DISCLOSURE OF THE INVENTION

In order to accomplish the above-mentioned object, the present invention provides an amplifying circuit including an amplifier amplifying a signal received through an input terminal, and outputting the signal through an output terminal, and a control circuit turning at least one of an input impedance and an output impedance of the amplifier into a high impedance.

In the amplifying circuit in accordance with the present invention, the control circuit turns at least one of an input impedance and an output impedance of the amplifier into a high impedance. Hence, it would be possible to select one of electrical connection and disconnection without arranging a switch in a signal path, ensuring no loss caused by arranging a switch in a signal path.

For instance, the control circuit may be comprised of an inductor and a switch, in which case, the inductor and the switch may be electrically connected in series to each other, and further electrically connected in an AC manner between the input or output terminal and a grounded voltage.

The control circuit having the above-mentioned structure can cancel reduction in an impedance in a high-frequency band caused by a parasitic capacity of the amplifier, with the inductor.

For instance, the switch is comprised of a field effect transistor.

It is preferable that the inductor has an inductance resonating in parallel with a parasitic capacity of the amplifier.

The inductor which resonates in parallel with a parasitic capacity of the amplifier at a particular frequency cancels reduction in an impedance in a high-frequency band caused by a parasitic capacity of the amplifier.

For instance, the control circuit may be comprised of at least two transmission lines including at least a first transmission line electrically connected at one end thereof to the input or output terminal, and a second transmission line grounded at one end thereof, a total length of the at least two transmission lines being equal to KS wherein K indicates an odd number, and S indicates a quarter of a wavelength of the signal, and a switch for selecting whether the input or output terminal is electrically connected to a grounded voltage through a transmission line having a length of KS or through a transmission line having a length shorter than KS.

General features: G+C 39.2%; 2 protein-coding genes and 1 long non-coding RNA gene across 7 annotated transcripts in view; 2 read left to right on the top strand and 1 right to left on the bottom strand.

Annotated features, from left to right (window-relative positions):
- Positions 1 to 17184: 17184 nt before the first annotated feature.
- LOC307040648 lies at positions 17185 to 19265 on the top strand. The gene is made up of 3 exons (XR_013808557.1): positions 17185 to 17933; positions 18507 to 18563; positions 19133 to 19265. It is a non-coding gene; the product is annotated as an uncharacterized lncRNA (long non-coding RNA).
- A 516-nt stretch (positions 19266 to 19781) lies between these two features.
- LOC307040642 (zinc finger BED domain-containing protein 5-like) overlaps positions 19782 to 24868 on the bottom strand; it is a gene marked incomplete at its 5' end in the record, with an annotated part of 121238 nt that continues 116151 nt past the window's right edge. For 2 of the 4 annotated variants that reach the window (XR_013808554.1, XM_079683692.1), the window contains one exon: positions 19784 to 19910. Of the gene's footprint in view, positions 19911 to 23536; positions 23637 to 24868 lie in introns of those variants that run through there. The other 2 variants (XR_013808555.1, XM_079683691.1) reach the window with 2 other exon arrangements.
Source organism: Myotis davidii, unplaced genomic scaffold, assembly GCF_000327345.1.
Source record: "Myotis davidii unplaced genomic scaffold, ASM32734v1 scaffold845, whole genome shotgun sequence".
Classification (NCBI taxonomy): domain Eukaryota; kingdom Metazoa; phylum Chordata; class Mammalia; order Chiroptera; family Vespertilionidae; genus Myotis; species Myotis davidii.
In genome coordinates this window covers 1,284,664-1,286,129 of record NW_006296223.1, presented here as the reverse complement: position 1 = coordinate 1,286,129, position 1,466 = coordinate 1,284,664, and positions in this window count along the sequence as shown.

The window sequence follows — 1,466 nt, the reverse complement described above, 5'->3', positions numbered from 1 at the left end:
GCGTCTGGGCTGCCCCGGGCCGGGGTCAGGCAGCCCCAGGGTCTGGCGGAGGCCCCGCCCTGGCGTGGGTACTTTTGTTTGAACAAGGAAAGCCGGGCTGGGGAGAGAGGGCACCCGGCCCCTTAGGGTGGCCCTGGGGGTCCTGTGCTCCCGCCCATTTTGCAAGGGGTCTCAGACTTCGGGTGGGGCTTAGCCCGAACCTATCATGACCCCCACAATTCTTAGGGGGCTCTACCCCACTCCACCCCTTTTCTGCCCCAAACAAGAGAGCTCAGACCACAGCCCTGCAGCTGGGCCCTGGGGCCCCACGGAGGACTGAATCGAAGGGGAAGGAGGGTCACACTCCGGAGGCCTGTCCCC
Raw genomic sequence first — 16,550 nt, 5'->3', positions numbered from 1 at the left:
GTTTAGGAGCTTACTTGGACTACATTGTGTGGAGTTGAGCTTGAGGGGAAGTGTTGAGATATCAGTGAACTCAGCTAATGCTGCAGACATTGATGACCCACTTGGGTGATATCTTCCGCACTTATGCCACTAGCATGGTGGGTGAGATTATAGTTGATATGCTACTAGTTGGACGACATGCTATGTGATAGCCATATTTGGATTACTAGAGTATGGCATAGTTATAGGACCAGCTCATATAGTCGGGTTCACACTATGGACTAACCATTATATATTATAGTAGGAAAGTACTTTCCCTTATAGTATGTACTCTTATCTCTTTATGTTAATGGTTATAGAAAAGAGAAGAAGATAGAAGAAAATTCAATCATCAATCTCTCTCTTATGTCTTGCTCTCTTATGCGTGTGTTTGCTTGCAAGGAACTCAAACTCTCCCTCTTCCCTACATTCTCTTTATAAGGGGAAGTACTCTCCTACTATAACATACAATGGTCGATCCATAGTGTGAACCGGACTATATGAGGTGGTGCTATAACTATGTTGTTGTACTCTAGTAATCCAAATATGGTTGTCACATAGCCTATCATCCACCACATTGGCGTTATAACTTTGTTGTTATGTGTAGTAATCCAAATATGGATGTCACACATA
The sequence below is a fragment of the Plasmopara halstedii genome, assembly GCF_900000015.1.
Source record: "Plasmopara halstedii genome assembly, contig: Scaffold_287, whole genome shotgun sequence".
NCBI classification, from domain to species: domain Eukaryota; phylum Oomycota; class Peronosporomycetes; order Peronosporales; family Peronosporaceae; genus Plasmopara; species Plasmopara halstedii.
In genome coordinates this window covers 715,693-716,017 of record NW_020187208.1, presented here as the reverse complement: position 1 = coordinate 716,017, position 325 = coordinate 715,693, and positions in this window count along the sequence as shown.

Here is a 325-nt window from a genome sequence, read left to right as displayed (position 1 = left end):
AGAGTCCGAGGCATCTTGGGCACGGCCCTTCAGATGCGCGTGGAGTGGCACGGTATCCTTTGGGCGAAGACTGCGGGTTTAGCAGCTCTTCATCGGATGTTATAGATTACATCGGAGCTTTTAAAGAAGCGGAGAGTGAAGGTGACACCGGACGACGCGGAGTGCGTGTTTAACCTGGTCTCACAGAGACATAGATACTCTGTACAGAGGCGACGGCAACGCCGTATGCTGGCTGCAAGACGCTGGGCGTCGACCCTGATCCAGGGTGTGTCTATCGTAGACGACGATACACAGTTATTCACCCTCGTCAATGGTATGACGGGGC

It is preferable that the transmission line having a length shorter than KS acts as an inductor having an inductance resonating in parallel with a parasitic capacity of the amplifier.

For instance, the amplifier may be comprised of two field effect transistors electrically connected in cascode to each other.

The amplifying circuit in accordance with the present invention may further include a field effect transistor electrically connected in series between the amplifier and a power source, in which case, the field effect transistor interrupts a current from flowing to the amplifying circuit from the power source when the amplifying circuit is off.

The amplifying circuit in accordance with the present invention may be constructed as a differential amplifying circuit, in which case, the amplifying circuit further includes a field effect transistor as a constant-current source between the amplifier and a grounded voltage.

The present invention further provides a gain-variable amplifying circuit comprising at least two amplifying circuits electrically connected in parallel to each other and having gains different from one another, the amplifying circuits each comprised of the above-mentioned amplifying circuits, wherein a gain is controlled by turning at least one of the input and output impedances of any one of the at least two amplifying circuits or an amplifying circuit(s) other than a selected amplifying circuit, into a high impedance.

BRIEF DESCRIPTION OF THE DRAWINGS

FIG. 1 is a circuit diagram of a gain-variable amplifying circuit in accordance with an embodiment of the present invention.

FIG. 2 is a circuit diagram of a first example of an amplifying circuit as a part of the gain-variable amplifying circuit illustrated in FIG. 1.

FIG. 3 illustrates a principle about why the amplifying circuit illustrated in FIG. 2 is in a high-impedance condition.

FIG. 4 is a circuit diagram of a second example of an amplifying circuit as a part of the gain-variable amplifying circuit illustrated in FIG. 1.

FIG. 5 is a circuit diagram of a third example of an amplifying circuit as a part of the gain-variable amplifying circuit illustrated in FIG. 1.

FIG. 6 is a circuit diagram of a fourth example of an amplifying circuit as a part of the gain-variable amplifying circuit illustrated in FIG. 1.

FIG. 7 is a circuit diagram of a fifth example of an amplifying circuit as a part of the gain-variable amplifying circuit illustrated in FIG. 1.